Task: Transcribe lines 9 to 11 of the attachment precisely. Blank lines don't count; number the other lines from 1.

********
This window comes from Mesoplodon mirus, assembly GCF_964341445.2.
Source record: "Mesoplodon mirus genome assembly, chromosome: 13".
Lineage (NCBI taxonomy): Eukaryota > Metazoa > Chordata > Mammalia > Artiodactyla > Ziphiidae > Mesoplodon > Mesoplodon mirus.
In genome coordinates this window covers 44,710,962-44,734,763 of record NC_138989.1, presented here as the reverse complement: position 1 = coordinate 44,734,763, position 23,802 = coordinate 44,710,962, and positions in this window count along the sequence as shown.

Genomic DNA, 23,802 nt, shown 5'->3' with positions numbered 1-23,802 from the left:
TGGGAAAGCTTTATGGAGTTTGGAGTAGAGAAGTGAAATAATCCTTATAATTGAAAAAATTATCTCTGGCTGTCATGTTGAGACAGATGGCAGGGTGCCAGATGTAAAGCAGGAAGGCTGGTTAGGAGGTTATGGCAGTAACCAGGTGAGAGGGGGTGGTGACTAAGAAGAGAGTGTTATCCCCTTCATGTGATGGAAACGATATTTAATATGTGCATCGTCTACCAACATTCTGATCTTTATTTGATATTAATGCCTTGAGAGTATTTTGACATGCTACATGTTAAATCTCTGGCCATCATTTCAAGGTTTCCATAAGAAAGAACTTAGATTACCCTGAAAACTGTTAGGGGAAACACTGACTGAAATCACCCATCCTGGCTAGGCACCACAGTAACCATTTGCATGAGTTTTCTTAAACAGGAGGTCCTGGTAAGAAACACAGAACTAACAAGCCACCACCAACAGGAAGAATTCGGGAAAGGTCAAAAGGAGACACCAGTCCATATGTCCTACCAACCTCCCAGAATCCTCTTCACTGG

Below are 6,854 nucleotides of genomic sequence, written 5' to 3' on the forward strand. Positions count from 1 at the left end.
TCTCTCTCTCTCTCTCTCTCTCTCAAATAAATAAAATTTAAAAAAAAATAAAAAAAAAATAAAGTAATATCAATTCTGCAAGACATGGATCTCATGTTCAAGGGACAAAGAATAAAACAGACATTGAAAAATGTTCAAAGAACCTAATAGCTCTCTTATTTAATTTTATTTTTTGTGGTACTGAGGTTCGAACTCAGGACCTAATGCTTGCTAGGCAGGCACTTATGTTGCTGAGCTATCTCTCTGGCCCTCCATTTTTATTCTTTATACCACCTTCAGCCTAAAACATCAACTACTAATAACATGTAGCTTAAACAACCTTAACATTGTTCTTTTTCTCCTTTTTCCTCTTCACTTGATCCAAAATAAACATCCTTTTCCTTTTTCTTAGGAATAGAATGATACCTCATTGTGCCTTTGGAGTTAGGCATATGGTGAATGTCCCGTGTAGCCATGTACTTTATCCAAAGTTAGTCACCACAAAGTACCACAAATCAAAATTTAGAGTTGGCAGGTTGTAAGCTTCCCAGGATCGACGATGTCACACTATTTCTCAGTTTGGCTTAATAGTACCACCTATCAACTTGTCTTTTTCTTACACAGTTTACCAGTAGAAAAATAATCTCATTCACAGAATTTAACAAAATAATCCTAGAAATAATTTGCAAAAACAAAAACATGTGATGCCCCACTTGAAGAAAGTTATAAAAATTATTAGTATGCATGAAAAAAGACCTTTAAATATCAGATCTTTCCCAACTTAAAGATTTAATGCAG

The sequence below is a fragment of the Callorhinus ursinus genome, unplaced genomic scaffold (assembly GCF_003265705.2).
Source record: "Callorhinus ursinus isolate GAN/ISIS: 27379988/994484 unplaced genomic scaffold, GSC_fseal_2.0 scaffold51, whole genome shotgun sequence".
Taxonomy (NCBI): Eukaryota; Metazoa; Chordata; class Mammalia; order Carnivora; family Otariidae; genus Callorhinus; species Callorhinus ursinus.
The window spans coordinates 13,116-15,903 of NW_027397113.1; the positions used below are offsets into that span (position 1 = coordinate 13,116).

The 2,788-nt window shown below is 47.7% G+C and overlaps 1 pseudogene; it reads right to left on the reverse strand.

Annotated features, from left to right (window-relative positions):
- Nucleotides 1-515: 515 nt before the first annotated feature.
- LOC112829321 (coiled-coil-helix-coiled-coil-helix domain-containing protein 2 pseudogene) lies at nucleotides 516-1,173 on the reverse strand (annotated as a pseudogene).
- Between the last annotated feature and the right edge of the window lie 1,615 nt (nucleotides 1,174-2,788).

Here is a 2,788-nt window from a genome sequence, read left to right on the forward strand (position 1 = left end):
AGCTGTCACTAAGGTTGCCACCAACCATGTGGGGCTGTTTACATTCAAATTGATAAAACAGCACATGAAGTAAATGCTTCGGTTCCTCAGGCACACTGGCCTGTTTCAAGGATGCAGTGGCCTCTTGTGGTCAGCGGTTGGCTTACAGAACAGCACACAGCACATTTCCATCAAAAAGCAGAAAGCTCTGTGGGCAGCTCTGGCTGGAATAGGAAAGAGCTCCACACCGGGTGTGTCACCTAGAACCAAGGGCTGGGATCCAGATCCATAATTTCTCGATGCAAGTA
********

The sequence below is a fragment of the Callorhinus ursinus genome, unplaced genomic scaffold (assembly GCF_003265705.2).
Source record: "Callorhinus ursinus isolate GAN/ISIS: 27379988/994484 unplaced genomic scaffold, GSC_fseal_2.0 scaffold51, whole genome shotgun sequence".
Taxonomy (NCBI): Eukaryota; Metazoa; Chordata; class Mammalia; order Carnivora; family Otariidae; genus Callorhinus; species Callorhinus ursinus.